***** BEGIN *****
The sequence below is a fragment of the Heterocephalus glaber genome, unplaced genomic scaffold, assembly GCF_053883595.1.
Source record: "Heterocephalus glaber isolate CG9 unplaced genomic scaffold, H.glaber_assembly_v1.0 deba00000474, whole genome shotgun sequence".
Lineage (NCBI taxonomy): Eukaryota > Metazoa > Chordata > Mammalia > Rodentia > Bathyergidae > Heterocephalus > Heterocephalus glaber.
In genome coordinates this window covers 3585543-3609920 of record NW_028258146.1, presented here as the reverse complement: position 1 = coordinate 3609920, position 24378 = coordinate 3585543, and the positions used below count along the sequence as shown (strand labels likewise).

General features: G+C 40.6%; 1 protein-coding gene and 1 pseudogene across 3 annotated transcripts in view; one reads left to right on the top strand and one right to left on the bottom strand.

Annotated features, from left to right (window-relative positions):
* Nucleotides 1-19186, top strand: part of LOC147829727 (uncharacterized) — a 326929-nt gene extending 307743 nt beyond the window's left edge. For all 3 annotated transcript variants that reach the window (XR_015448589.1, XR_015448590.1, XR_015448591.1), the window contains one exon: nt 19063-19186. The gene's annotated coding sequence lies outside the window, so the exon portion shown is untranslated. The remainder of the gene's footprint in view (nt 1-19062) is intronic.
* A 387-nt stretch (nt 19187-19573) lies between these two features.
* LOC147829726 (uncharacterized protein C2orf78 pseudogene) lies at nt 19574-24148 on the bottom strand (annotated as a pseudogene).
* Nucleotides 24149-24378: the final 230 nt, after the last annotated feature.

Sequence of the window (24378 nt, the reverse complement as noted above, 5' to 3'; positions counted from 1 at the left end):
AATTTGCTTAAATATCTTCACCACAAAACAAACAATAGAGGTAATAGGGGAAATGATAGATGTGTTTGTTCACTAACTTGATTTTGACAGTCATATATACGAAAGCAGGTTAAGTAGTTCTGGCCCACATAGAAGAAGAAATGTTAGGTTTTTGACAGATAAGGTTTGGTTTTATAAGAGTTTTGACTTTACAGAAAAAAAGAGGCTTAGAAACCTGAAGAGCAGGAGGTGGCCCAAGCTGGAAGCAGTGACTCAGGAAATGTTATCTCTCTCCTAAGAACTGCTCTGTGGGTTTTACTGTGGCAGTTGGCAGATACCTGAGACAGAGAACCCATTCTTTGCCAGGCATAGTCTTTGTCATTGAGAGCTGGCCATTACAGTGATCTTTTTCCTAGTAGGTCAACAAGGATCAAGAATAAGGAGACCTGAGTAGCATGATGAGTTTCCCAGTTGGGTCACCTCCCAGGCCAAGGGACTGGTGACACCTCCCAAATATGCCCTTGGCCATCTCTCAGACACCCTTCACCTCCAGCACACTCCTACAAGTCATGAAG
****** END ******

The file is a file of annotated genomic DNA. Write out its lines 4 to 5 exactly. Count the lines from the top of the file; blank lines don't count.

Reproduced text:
In genome coordinates this window covers 3585543-3609920 of record NW_028258146.1, presented here as the reverse complement: position 1 = coordinate 3609920, position 24378 = coordinate 3585543, and the positions used below count along the sequence as shown (strand labels likewise).

General features: G+C 40.6%; 1 protein-coding gene and 1 pseudogene across 3 annotated transcripts in view; one reads left to right on the top strand and one right to left on the bottom strand.